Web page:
Is it really possible to write about the film “Double Indemnity” without mentioning Raymond Chandler, who collaborated on the screenplay, or James M. Cain, who wrote the book that was the basis for the film?
Sadly, Ryan Reft (identified as a doctoral candidate in urban history at UC San Diego) proves that it is. Just not very well.
Frankly, I didn’t get much further than his first paragraph:
“Hold tight to that cheap cigar of yours Keyes. I killed Dietrichson, me, Walter Neff, insurance salesman, 35 years old, unmarried, no visible scars, until recently that is.” Fred McMurray’s mortally wounded protagonist of “Double Indemnity” confesses to his supervisor Barton Keyes’ (Edward G. Robinson) memo recorder. A suburban insurance salesman seduced by a married seductress, Neff represented one man’s “descent into moral blackness” as he lies, cheats, and murders to reach an illusionary objective. Indeed, McMurray’s portrayal of the rakish Pacific All Risk insurance ace in Billy Wilder’s 1944 noir classic remains a precedent-setting standard of excellence in the genre and, more specifically, of the Los Angeles variety.
Statements like this makes me wonder if he has even seen the movie or done any research.
Anyone who knows anything about the production of “Double Indemnity” knows that the original ending had Walter Neff (Fred MacMurray not McMurray) in the gas chamber – so obviously Neff wasn’t “mortally wounded.”
Neff uses a Dictaphone, not a “memo recorder.” And there is nothing suburban about Neff – if you’ll recall from the movie, he lives in a large apartment house. The script says: “The apartment house is called the LOS OLIVOS APARTMENTS. It is a six-story building in the Normandie-Wilshire district.” Barton Keyes (Edward G. Robinson) isn’t Neff’s supervisor. Neff is a salesman and Keyes is the claims manager, one of the key elements of the plot.
There’s even an error in the quote from the film – but I’ll let you hunt for it.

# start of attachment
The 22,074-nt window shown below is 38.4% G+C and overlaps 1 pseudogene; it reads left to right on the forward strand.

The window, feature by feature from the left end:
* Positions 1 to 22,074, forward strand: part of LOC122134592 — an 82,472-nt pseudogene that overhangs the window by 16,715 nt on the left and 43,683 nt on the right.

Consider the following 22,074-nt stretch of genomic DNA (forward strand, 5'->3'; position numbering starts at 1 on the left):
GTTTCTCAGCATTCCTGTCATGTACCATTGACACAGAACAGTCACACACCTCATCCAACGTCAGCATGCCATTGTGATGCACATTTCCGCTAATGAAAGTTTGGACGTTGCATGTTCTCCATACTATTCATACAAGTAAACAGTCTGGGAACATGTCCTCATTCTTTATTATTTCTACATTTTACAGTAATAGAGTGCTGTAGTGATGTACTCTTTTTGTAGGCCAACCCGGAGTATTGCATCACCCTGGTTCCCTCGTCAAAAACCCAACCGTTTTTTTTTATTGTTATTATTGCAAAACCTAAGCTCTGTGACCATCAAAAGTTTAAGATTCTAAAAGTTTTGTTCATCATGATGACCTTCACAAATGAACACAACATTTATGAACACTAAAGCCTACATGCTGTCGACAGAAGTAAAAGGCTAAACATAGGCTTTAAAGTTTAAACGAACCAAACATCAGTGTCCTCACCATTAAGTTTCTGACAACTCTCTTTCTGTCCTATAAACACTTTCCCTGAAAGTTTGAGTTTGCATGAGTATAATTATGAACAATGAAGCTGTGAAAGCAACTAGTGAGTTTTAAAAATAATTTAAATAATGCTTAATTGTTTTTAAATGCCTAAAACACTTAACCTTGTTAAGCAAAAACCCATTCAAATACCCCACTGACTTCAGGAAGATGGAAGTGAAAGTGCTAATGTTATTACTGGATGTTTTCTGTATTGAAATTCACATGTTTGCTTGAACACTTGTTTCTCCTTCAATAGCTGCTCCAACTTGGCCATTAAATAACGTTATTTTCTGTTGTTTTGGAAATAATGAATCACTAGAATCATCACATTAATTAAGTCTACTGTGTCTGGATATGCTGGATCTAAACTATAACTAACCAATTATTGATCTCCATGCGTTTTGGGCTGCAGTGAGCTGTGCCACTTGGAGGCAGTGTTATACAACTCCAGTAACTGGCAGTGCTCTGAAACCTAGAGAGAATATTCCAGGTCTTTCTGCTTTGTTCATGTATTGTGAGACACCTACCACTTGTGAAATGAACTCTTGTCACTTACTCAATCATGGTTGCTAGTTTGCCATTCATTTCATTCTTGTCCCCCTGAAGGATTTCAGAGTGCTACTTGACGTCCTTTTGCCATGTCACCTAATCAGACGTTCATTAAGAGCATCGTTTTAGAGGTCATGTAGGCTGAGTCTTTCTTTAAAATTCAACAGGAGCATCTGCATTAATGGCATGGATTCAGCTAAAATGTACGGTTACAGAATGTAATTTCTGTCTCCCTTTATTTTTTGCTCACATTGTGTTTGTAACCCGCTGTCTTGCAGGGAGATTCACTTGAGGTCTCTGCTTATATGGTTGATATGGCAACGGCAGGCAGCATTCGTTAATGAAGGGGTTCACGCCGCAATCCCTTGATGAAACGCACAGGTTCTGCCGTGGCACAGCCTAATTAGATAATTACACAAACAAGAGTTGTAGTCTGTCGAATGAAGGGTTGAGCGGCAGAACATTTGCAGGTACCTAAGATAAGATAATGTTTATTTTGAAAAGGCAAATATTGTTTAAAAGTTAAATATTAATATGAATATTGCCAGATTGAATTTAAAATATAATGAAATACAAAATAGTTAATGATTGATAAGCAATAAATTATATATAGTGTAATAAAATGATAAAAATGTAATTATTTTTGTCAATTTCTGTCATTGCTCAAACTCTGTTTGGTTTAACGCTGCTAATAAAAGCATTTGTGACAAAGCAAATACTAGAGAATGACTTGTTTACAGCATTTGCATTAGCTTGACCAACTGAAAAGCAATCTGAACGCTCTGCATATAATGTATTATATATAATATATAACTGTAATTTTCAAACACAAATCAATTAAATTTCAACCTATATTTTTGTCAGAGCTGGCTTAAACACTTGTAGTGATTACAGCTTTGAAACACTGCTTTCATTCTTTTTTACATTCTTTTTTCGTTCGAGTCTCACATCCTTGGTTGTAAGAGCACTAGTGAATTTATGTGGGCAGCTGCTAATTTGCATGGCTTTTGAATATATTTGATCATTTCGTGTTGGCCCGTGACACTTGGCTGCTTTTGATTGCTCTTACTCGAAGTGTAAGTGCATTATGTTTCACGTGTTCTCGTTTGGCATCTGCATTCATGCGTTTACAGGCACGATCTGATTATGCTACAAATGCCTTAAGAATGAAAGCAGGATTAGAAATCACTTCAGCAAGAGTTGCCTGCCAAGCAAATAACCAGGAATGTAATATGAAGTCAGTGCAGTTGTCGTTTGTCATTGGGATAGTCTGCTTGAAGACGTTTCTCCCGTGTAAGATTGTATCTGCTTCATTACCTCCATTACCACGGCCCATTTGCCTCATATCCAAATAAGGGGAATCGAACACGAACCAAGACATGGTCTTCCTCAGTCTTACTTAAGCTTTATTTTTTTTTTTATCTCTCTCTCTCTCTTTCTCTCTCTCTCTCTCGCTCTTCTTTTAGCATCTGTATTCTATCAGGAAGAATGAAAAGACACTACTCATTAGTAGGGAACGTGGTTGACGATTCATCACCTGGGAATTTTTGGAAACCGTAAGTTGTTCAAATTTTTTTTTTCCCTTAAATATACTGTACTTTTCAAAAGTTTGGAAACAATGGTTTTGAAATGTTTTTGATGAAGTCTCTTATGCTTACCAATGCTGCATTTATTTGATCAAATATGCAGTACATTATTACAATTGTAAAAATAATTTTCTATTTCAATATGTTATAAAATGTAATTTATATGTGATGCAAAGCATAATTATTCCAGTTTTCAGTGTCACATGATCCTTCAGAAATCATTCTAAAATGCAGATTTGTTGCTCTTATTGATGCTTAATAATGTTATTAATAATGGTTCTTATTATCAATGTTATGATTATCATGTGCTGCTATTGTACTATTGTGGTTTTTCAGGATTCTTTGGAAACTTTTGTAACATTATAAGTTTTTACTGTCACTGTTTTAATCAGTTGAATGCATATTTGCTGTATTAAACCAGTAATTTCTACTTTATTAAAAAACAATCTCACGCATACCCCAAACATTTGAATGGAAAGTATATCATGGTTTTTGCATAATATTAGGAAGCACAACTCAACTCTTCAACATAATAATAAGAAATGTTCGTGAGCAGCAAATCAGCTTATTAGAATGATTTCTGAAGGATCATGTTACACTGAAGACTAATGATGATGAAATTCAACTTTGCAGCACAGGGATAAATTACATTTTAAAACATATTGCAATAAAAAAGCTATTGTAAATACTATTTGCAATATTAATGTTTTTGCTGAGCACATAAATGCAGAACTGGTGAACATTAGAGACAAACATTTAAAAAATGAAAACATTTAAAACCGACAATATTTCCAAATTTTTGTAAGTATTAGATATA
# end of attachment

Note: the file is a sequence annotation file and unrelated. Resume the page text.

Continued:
But that’s not why I am taking Reft to task. It’s this paragraph:
Three years after Double Indemnity’s release, Leimert Park residents witnessed the gruesome and still unsolved Black Dahlia murder, symbolizing the very fears [Eric] Avila pointed out. Though at the time a white, middle and working class, enclave, Leimert Park had begun to attract black homeowners, contravening spatialized racial boundaries. The pretty, fame seeking, Midwestern victim, Elizabeth Smart served as a real life symbol of the perils of interracial mixing, the collapse of gender roles, and the dark corners of the noir metropolis. Taken with the movies of German émigré Billy Wilder, the aforementioned “Double Indemnity” and the Black Dahlia murder underscore white America’s discomfort with an increasingly diverse City of Angels, and noir’s role in securing this preconception.
No, the Black Dahlia wasn’t from the Midwest and her name wasn’t Elizabeth Smart. And there were no racial overtones or “collapse of gender roles” involved in this killing.
Even when he refers to the Black Dahlia by her correct name in a quote, he turns around and calls her “Smart” again and again:
“Elizabeth short was a pale pie faced blue eyed Protestant girl from the suburbs of Boston, MA,” writer James Ellroy told documentarians in 2006. “Her dream was entirely silly, and was the dream of countless other fatuous girls of the American 1940s. She wanted to be an actress. She wanted to be a movie star.” While Ellroy’s description of Smart, aka The Black Dahlia, sounds fairly dismissive, the noir author confessed to his own fascination with the girl and her demise, as evidenced by his 1987 work “The Black Dahilia (L.A. Quartet #1).” Though Ellroy’s obsession with the case stemmed from his own mother’s brutal unsolved murder, Angelenos of the period feasted on the story as a result of many of the same issues at play in Wilder’s “Double Indemnity.”
Not really. The plot in “Double Indemnity” involves a romantic triangle and murder for profit through insurance fraud. The Black Dahlia case is nothing like that whatsoever.
Every time I look at his piece I see more mistakes, but I’m going to quit. My head hurts.